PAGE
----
Death Valley’s invasive donkeys have become cat food

On an early June morning in Death Valley National Park, a wild donkey brought her foal to one of the springs scattered across the desert. Two pairs of eyes watched as the foal picked its way through the undergrowth. One set belonged to a mountain lion, the other to a wildlife camera.

Footage of the subsequent kill was published in the Journal of Animal Ecology last month, in a study that provided direct evidence that mountain lions hunted donkeys in the western deserts of North America. The attacks don’t just result in donkey waste and stuffed cougars, researchers argue: They suggest that native carnivores are an important control over non-native prey. The study also raises questions about how harmful donkeys are in the wild desert landscapes where they are found, despite federal wildlife agencies’ goal of eliminating them entirely.

Donkeys are originally from North Africa but were introduced to the United States by the mining industry in the late 19th century. Federal authorities were not pleased to see the hardy herbivores making their home in Death Valley. In the 1930s, wildlife managers began culling donkeys, arguing that herds of donkeys were trampling vegetation, silting up springs and driving away native wildlife such as bighorn sheep. But the donkeys stayed, and decades later an estimated 4,000 live in Death Valley, despite National Park Service goals to bring the population to zero.

Erick Lundgren, a biologist at Aarhus University in Denmark, was interested in the impact of donkeys on desert wetlands. First, he focused on the donkeys’ habit of digging wells – sometimes as deep as five feet – to reach water from beneath dry stream beds. These wells have often been cited as evidence of ecological damage, said Dr. Lundgren. But he and his colleagues found in a 2021 study that donkey wells served as nurseries and havens for native plants and animals.

He also found that donkeys that congregate near campsites in Death Valley could cause harm.

“They’re pretty much turning these wetlands into a maze of trails and trampled ground,” said Dr. Lundgren. While some plant species do benefit from this type of grazing, he added, the donkeys destroy other types of vegetation that attract birds and store carbon.

dr However, Lundgren found that in more remote, spring-fed groves, donkeys tended not to linger and their effects on vegetation were much less drastic. In many places, the researchers found mountain lion caches — the hidden carcasses hidden behind boulders or thickets to deter theft from scavengers and other cats. Many of Death Valley’s caches contained donkey remains, suggesting that donkeys served an important ecological function in parts of the park: cat food.

dr Lundgren and his colleagues surveyed 13 different wetlands using camera traps. Eight of the sites, often the more mountainous sites, showed the remains of donkey kills. In such locations, donkeys appeared to be the predators’ main prey, making up 24 of the 29 hidden carcasses.

These spots had half as much trampled ground and almost twice as much canopy compared to the springs around campgrounds, where fewer lions roamed.

“Our study shows that donkeys can bare wetlands, but only when there are no mountain lions,” said Dr. Lundgren. “This is the case in the most visible springs in Death Valley, which arise in campsites where mountain lions are afraid to go,” said Dr. Lundgren. He said the places where wild donkeys do the most damage are “places that are artificially safe because of people.”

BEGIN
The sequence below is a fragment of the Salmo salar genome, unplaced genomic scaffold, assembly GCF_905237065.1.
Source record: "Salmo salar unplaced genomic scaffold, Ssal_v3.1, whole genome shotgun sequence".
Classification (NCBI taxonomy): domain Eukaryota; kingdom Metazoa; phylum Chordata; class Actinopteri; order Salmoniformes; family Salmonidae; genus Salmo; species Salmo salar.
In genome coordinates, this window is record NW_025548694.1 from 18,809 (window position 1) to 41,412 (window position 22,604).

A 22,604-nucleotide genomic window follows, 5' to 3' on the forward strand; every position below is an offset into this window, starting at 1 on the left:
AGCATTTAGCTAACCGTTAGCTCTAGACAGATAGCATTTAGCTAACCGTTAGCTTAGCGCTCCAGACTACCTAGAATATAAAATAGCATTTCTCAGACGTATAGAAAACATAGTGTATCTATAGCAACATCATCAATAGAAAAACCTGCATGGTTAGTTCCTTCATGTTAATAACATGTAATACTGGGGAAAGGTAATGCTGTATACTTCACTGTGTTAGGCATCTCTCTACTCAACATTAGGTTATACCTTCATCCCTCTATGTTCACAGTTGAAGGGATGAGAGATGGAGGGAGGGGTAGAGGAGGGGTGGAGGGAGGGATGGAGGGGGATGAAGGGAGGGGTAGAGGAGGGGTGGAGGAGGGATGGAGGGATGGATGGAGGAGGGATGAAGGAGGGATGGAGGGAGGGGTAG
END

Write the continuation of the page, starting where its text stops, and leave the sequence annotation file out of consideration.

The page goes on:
In other words, the predators served as a control for the donkeys, said Dr. Lundgren, and mitigated their impact on sensitive sites into something ecologically beneficial—digging well and opening up spring-fed thickets.

The Federal Agency for Wildlife disagreed with the researchers’ conclusion.

“Puma predators are insufficient to control feral donkey populations in the park, which reproduce at a rate of about 20 percent each year, and do not contribute significantly to the management goal of zero non-native donkeys in the park,” said Abigail Wines, enlisted Management Assistant at the National Park Service.

dr Lundgren replied that the donkey birth rate quoted by Ms Wines was based on estimates dating back decades. In Death Valley, he said, concrete figures on donkey populations are hard to come by. He also pointed to research that suggests mountain lions are potentially important predators for wild horses and donkeys. A 1999 study found that mountain lions helped control a feral horse population in Nevada, while a 2021 study found that some cats in the same region depended solely on feral horses for prey. That could mean mountain lions that prey on non-native donkeys in Death Valley may not hunt as many endangered species there as bighorn sheep, said Dr. Lundgren.

Park staff declined to answer questions about the achievability of having no donkeys in Death Valley, but in the past they have acknowledged that eliminating donkeys there entirely is, at best, a desirable goal. “We’ll always have donkeys,” Alison Ainsworth, then a biologist at Death Valley National Park, told Undark Magazine in 2019, noting that herds continue to roam the surrounding state.

If the donkeys are now an integral part of the landscape, argues Dr. Lundgren, it pays to see them as potential parts of a working ecosystem, not alien.

“A lot of the population numbers you hear, and these stories about how terribly invasive these animals are, ignore the fact that predators can hunt them, especially if we leave those predators alone,” he said.

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